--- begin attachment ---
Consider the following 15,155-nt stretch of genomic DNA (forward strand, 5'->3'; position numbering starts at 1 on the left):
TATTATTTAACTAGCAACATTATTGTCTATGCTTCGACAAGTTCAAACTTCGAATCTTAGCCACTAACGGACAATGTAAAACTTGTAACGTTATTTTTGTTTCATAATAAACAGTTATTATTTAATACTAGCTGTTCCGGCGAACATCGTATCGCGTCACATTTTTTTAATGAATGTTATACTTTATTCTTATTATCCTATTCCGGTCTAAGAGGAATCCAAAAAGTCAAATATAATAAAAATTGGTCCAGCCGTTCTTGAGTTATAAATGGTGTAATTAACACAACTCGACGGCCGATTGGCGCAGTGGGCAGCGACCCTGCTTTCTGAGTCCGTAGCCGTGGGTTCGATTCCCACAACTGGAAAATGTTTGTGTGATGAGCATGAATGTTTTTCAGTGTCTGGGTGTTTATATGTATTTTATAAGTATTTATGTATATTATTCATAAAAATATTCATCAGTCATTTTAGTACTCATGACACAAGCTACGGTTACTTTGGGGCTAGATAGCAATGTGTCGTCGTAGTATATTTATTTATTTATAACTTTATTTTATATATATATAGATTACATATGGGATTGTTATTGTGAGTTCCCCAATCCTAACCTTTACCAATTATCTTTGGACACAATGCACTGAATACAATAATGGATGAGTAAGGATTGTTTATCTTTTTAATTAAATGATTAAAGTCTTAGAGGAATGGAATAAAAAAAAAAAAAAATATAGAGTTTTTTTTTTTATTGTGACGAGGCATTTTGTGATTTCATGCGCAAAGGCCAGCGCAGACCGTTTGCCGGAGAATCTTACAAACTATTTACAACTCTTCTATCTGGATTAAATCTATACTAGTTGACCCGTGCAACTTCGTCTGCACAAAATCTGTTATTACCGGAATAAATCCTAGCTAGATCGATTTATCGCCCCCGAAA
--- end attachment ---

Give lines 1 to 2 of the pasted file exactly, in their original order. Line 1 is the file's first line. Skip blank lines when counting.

Consider the following 15,155-nt stretch of genomic DNA (forward strand, 5'->3'; position numbering starts at 1 on the left):
TATTATTTAACTAGCAACATTATTGTCTATGCTTCGACAAGTTCAAACTTCGAATCTTAGCCACTAACGGACAATGTAAAACTTGTAACGTTATTTTTGTTTCATAATAAACAGTTATTATTTAATACTAGCTGTTCCGGCGAACATCGTATCGCGTCACATTTTTTTAATGAATGTTATACTTTATTCTTATTATCCTATTCCGGTCTAAGAGGAATCCAAAAAGTCAAATATAATAAAAATTGGTCCAGCCGTTCTTGAGTTATAAATGGTGTAATTAACACAACTCGACGGCCGATTGGCGCAGTGGGCAGCGACCCTGCTTTCTGAGTCCGTAGCCGTGGGTTCGATTCCCACAACTGGAAAATGTTTGTGTGATGAGCATGAATGTTTTTCAGTGTCTGGGTGTTTATATGTATTTTATAAGTATTTATGTATATTATTCATAAAAATATTCATCAGTCATTTTAGTACTCATGACACAAGCTACGGTTACTTTGGGGCTAGATAGCAATGTGTCGTCGTAGTATATTTATTTATTTATAACTTTATTTTATATATATATAGATTACATATGGGATTGTTATTGTGAGTTCCCCAATCCTAACCTTTACCAATTATCTTTGGACACAATGCACTGAATACAATAATGGATGAGTAAGGATTGTTTATCTTTTTAATTAAATGATTAAAGTCTTAGAGGAATGGAATAAAAAAAAAAAAAAATATAGAGTTTTTTTTTTTATTGTGACGAGGCATTTTGTGATTTCATGCGCAAAGGCCAGCGCAGACCGTTTGCCGGAGAATCTTACAAACTATTTACAACTCTTCTATCTGGATTAAATCTATACTAGTTGACCCGTGCAACTTCGTCTGCACAAAATCTGTTATTACCGGAATAAATCCTAGCTAGATCGATTTATCGCCCCCGAAA